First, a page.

Post by Greg Klass
I just read Robert Scott’s 2015 Boden Lecture at Marquette Law School, “Contract Design and the Shading Problem.” For anyone interested in what’s happening in the economic, instrumental and empirical analysis of business-to-business contracts, this is a great place to start.
There is a lot of interesting stuff in this piece, but here I want to mention only Scott’s argument that we’ve all been paying too much attention to the theory of efficient breach. This is a remarkable claim from the scholar who, together with Charles Goetz on 1977, coined the term “efficient breach,” and did as much as anyone to promote the theory early on. Scott now considers it unsatisfactory for an empirical reason: the theory does not describe most breaches. Rather than one party deciding it is in its interest to breach and pay damages, most breach of contract cases involve disputes—sincere or opportunistic—as to what the contract requires. The breach did not increase the size of the pie, but resulted from disagreement about how the pie was supposed to be divided. Theories that emphasize efficient breach therefore ignore what parties, at the time of contracting, really care about: avoiding disagreement in the gray zone, or what Scott calls “shading.” Scott concludes that, “while we meant well, Goetz and I are probably primarily responsible for leading a generation of scholars down the wrong garden path.”
I think Scott’s observation about what’s happening in most breach cases is probably correct, though it would be nice to more systematic empirical work on the question. Scott does not mention it, but a vast post-1977 economic literature has also cast doubt on many of the theory’s foundational claims. For those interested, I provide an introductory overview of that theoretical work in a chapter in The Philosophical Foundations of Contract Law, from OUP.
Coming from a very different direction, I just posted an essay that argues that the theory of efficient breach is a good example of how narrative works in legal theory. I try to get at the idea, and a few others about the theory, through an extended comparison to Jean Renoir’s 1939 film, The Rules of the Game. (If you’ve never seen it, you should. The film is fantastic.) Just as the efficient breach theory suggests that the law should encourage some contract breaches, the film depicts a society in which marital infidelity is a permissible transgression. The film is interesting not only for that parallel, but because Renoir’s critique of upper class Parisian society suggests alternative ways of thinking about the morality of the efficient breach theory—ways that go beyond, “It celebrates the wrong of promise breaking.” The essay’s method—using a film to illuminate a theory—is a new one for me, and it is still a work in progress. So I’d very much appreciate hearing from anyone who reads the draft and has thoughts.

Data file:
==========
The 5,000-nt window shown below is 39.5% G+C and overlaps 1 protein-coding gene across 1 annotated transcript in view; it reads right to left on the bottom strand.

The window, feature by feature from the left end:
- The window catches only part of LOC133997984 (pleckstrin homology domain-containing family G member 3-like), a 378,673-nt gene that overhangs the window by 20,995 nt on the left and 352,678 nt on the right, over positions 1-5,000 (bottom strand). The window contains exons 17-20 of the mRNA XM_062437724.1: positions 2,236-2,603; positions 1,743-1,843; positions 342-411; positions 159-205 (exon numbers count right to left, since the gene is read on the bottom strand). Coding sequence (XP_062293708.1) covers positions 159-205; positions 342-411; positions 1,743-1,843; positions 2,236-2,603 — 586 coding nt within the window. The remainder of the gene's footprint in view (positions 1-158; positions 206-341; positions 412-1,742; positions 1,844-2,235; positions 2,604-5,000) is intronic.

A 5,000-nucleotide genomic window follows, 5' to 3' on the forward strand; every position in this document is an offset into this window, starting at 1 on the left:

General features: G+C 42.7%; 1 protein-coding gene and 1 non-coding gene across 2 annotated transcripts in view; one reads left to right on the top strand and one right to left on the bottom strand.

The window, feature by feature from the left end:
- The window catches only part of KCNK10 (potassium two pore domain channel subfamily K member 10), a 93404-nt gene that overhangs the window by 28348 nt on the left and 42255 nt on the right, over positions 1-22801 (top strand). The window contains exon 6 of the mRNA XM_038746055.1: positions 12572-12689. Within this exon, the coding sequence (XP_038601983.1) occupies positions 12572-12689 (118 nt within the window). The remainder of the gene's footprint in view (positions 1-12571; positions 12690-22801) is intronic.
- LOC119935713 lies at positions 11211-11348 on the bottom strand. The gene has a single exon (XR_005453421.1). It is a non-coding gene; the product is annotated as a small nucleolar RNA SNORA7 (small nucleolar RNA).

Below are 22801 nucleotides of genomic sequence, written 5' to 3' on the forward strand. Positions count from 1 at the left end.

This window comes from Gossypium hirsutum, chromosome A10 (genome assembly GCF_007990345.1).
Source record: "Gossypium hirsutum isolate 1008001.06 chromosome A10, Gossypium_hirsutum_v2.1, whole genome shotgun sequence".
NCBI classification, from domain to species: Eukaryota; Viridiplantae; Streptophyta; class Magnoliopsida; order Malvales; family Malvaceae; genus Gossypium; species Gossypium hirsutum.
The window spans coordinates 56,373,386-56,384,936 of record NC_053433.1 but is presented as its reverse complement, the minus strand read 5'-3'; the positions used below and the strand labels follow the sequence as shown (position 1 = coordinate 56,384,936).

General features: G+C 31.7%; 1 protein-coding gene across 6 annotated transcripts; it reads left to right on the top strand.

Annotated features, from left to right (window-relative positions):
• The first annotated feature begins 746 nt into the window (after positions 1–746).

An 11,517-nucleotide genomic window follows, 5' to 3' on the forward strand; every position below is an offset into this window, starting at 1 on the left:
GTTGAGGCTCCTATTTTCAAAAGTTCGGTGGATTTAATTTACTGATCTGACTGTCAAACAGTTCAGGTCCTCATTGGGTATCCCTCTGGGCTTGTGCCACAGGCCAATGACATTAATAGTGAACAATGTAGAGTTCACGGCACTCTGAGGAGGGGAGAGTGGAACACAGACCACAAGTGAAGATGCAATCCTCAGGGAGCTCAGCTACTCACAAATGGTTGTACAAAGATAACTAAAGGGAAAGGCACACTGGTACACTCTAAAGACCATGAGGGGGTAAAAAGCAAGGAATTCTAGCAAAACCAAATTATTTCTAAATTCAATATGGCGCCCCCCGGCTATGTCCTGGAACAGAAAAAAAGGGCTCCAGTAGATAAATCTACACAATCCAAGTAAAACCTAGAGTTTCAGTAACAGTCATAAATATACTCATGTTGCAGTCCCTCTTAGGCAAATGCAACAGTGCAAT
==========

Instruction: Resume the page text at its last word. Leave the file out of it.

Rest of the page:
We murder to dissect. But even if, as Scott writes, “efficient breach is both a null set as well as an oxymoron,” we should not think of it as dead letter. For one thing, the theory remains a great teaching tool—a way to disrupt 1Ls’ untutored expectations about what contract law should do and about what sophisticated parties want from it. It also remains an important thought experiment for contract theorists. Theorists should think about, inter alia, what remedies parties want, how remedial rules can affect other contract terms, whether parties should be given the power to choose the remedy, and if so the right mechanisms for exercising that choice. The efficient breach theory force one to think hard about such questions, whether or not its answers to them correct.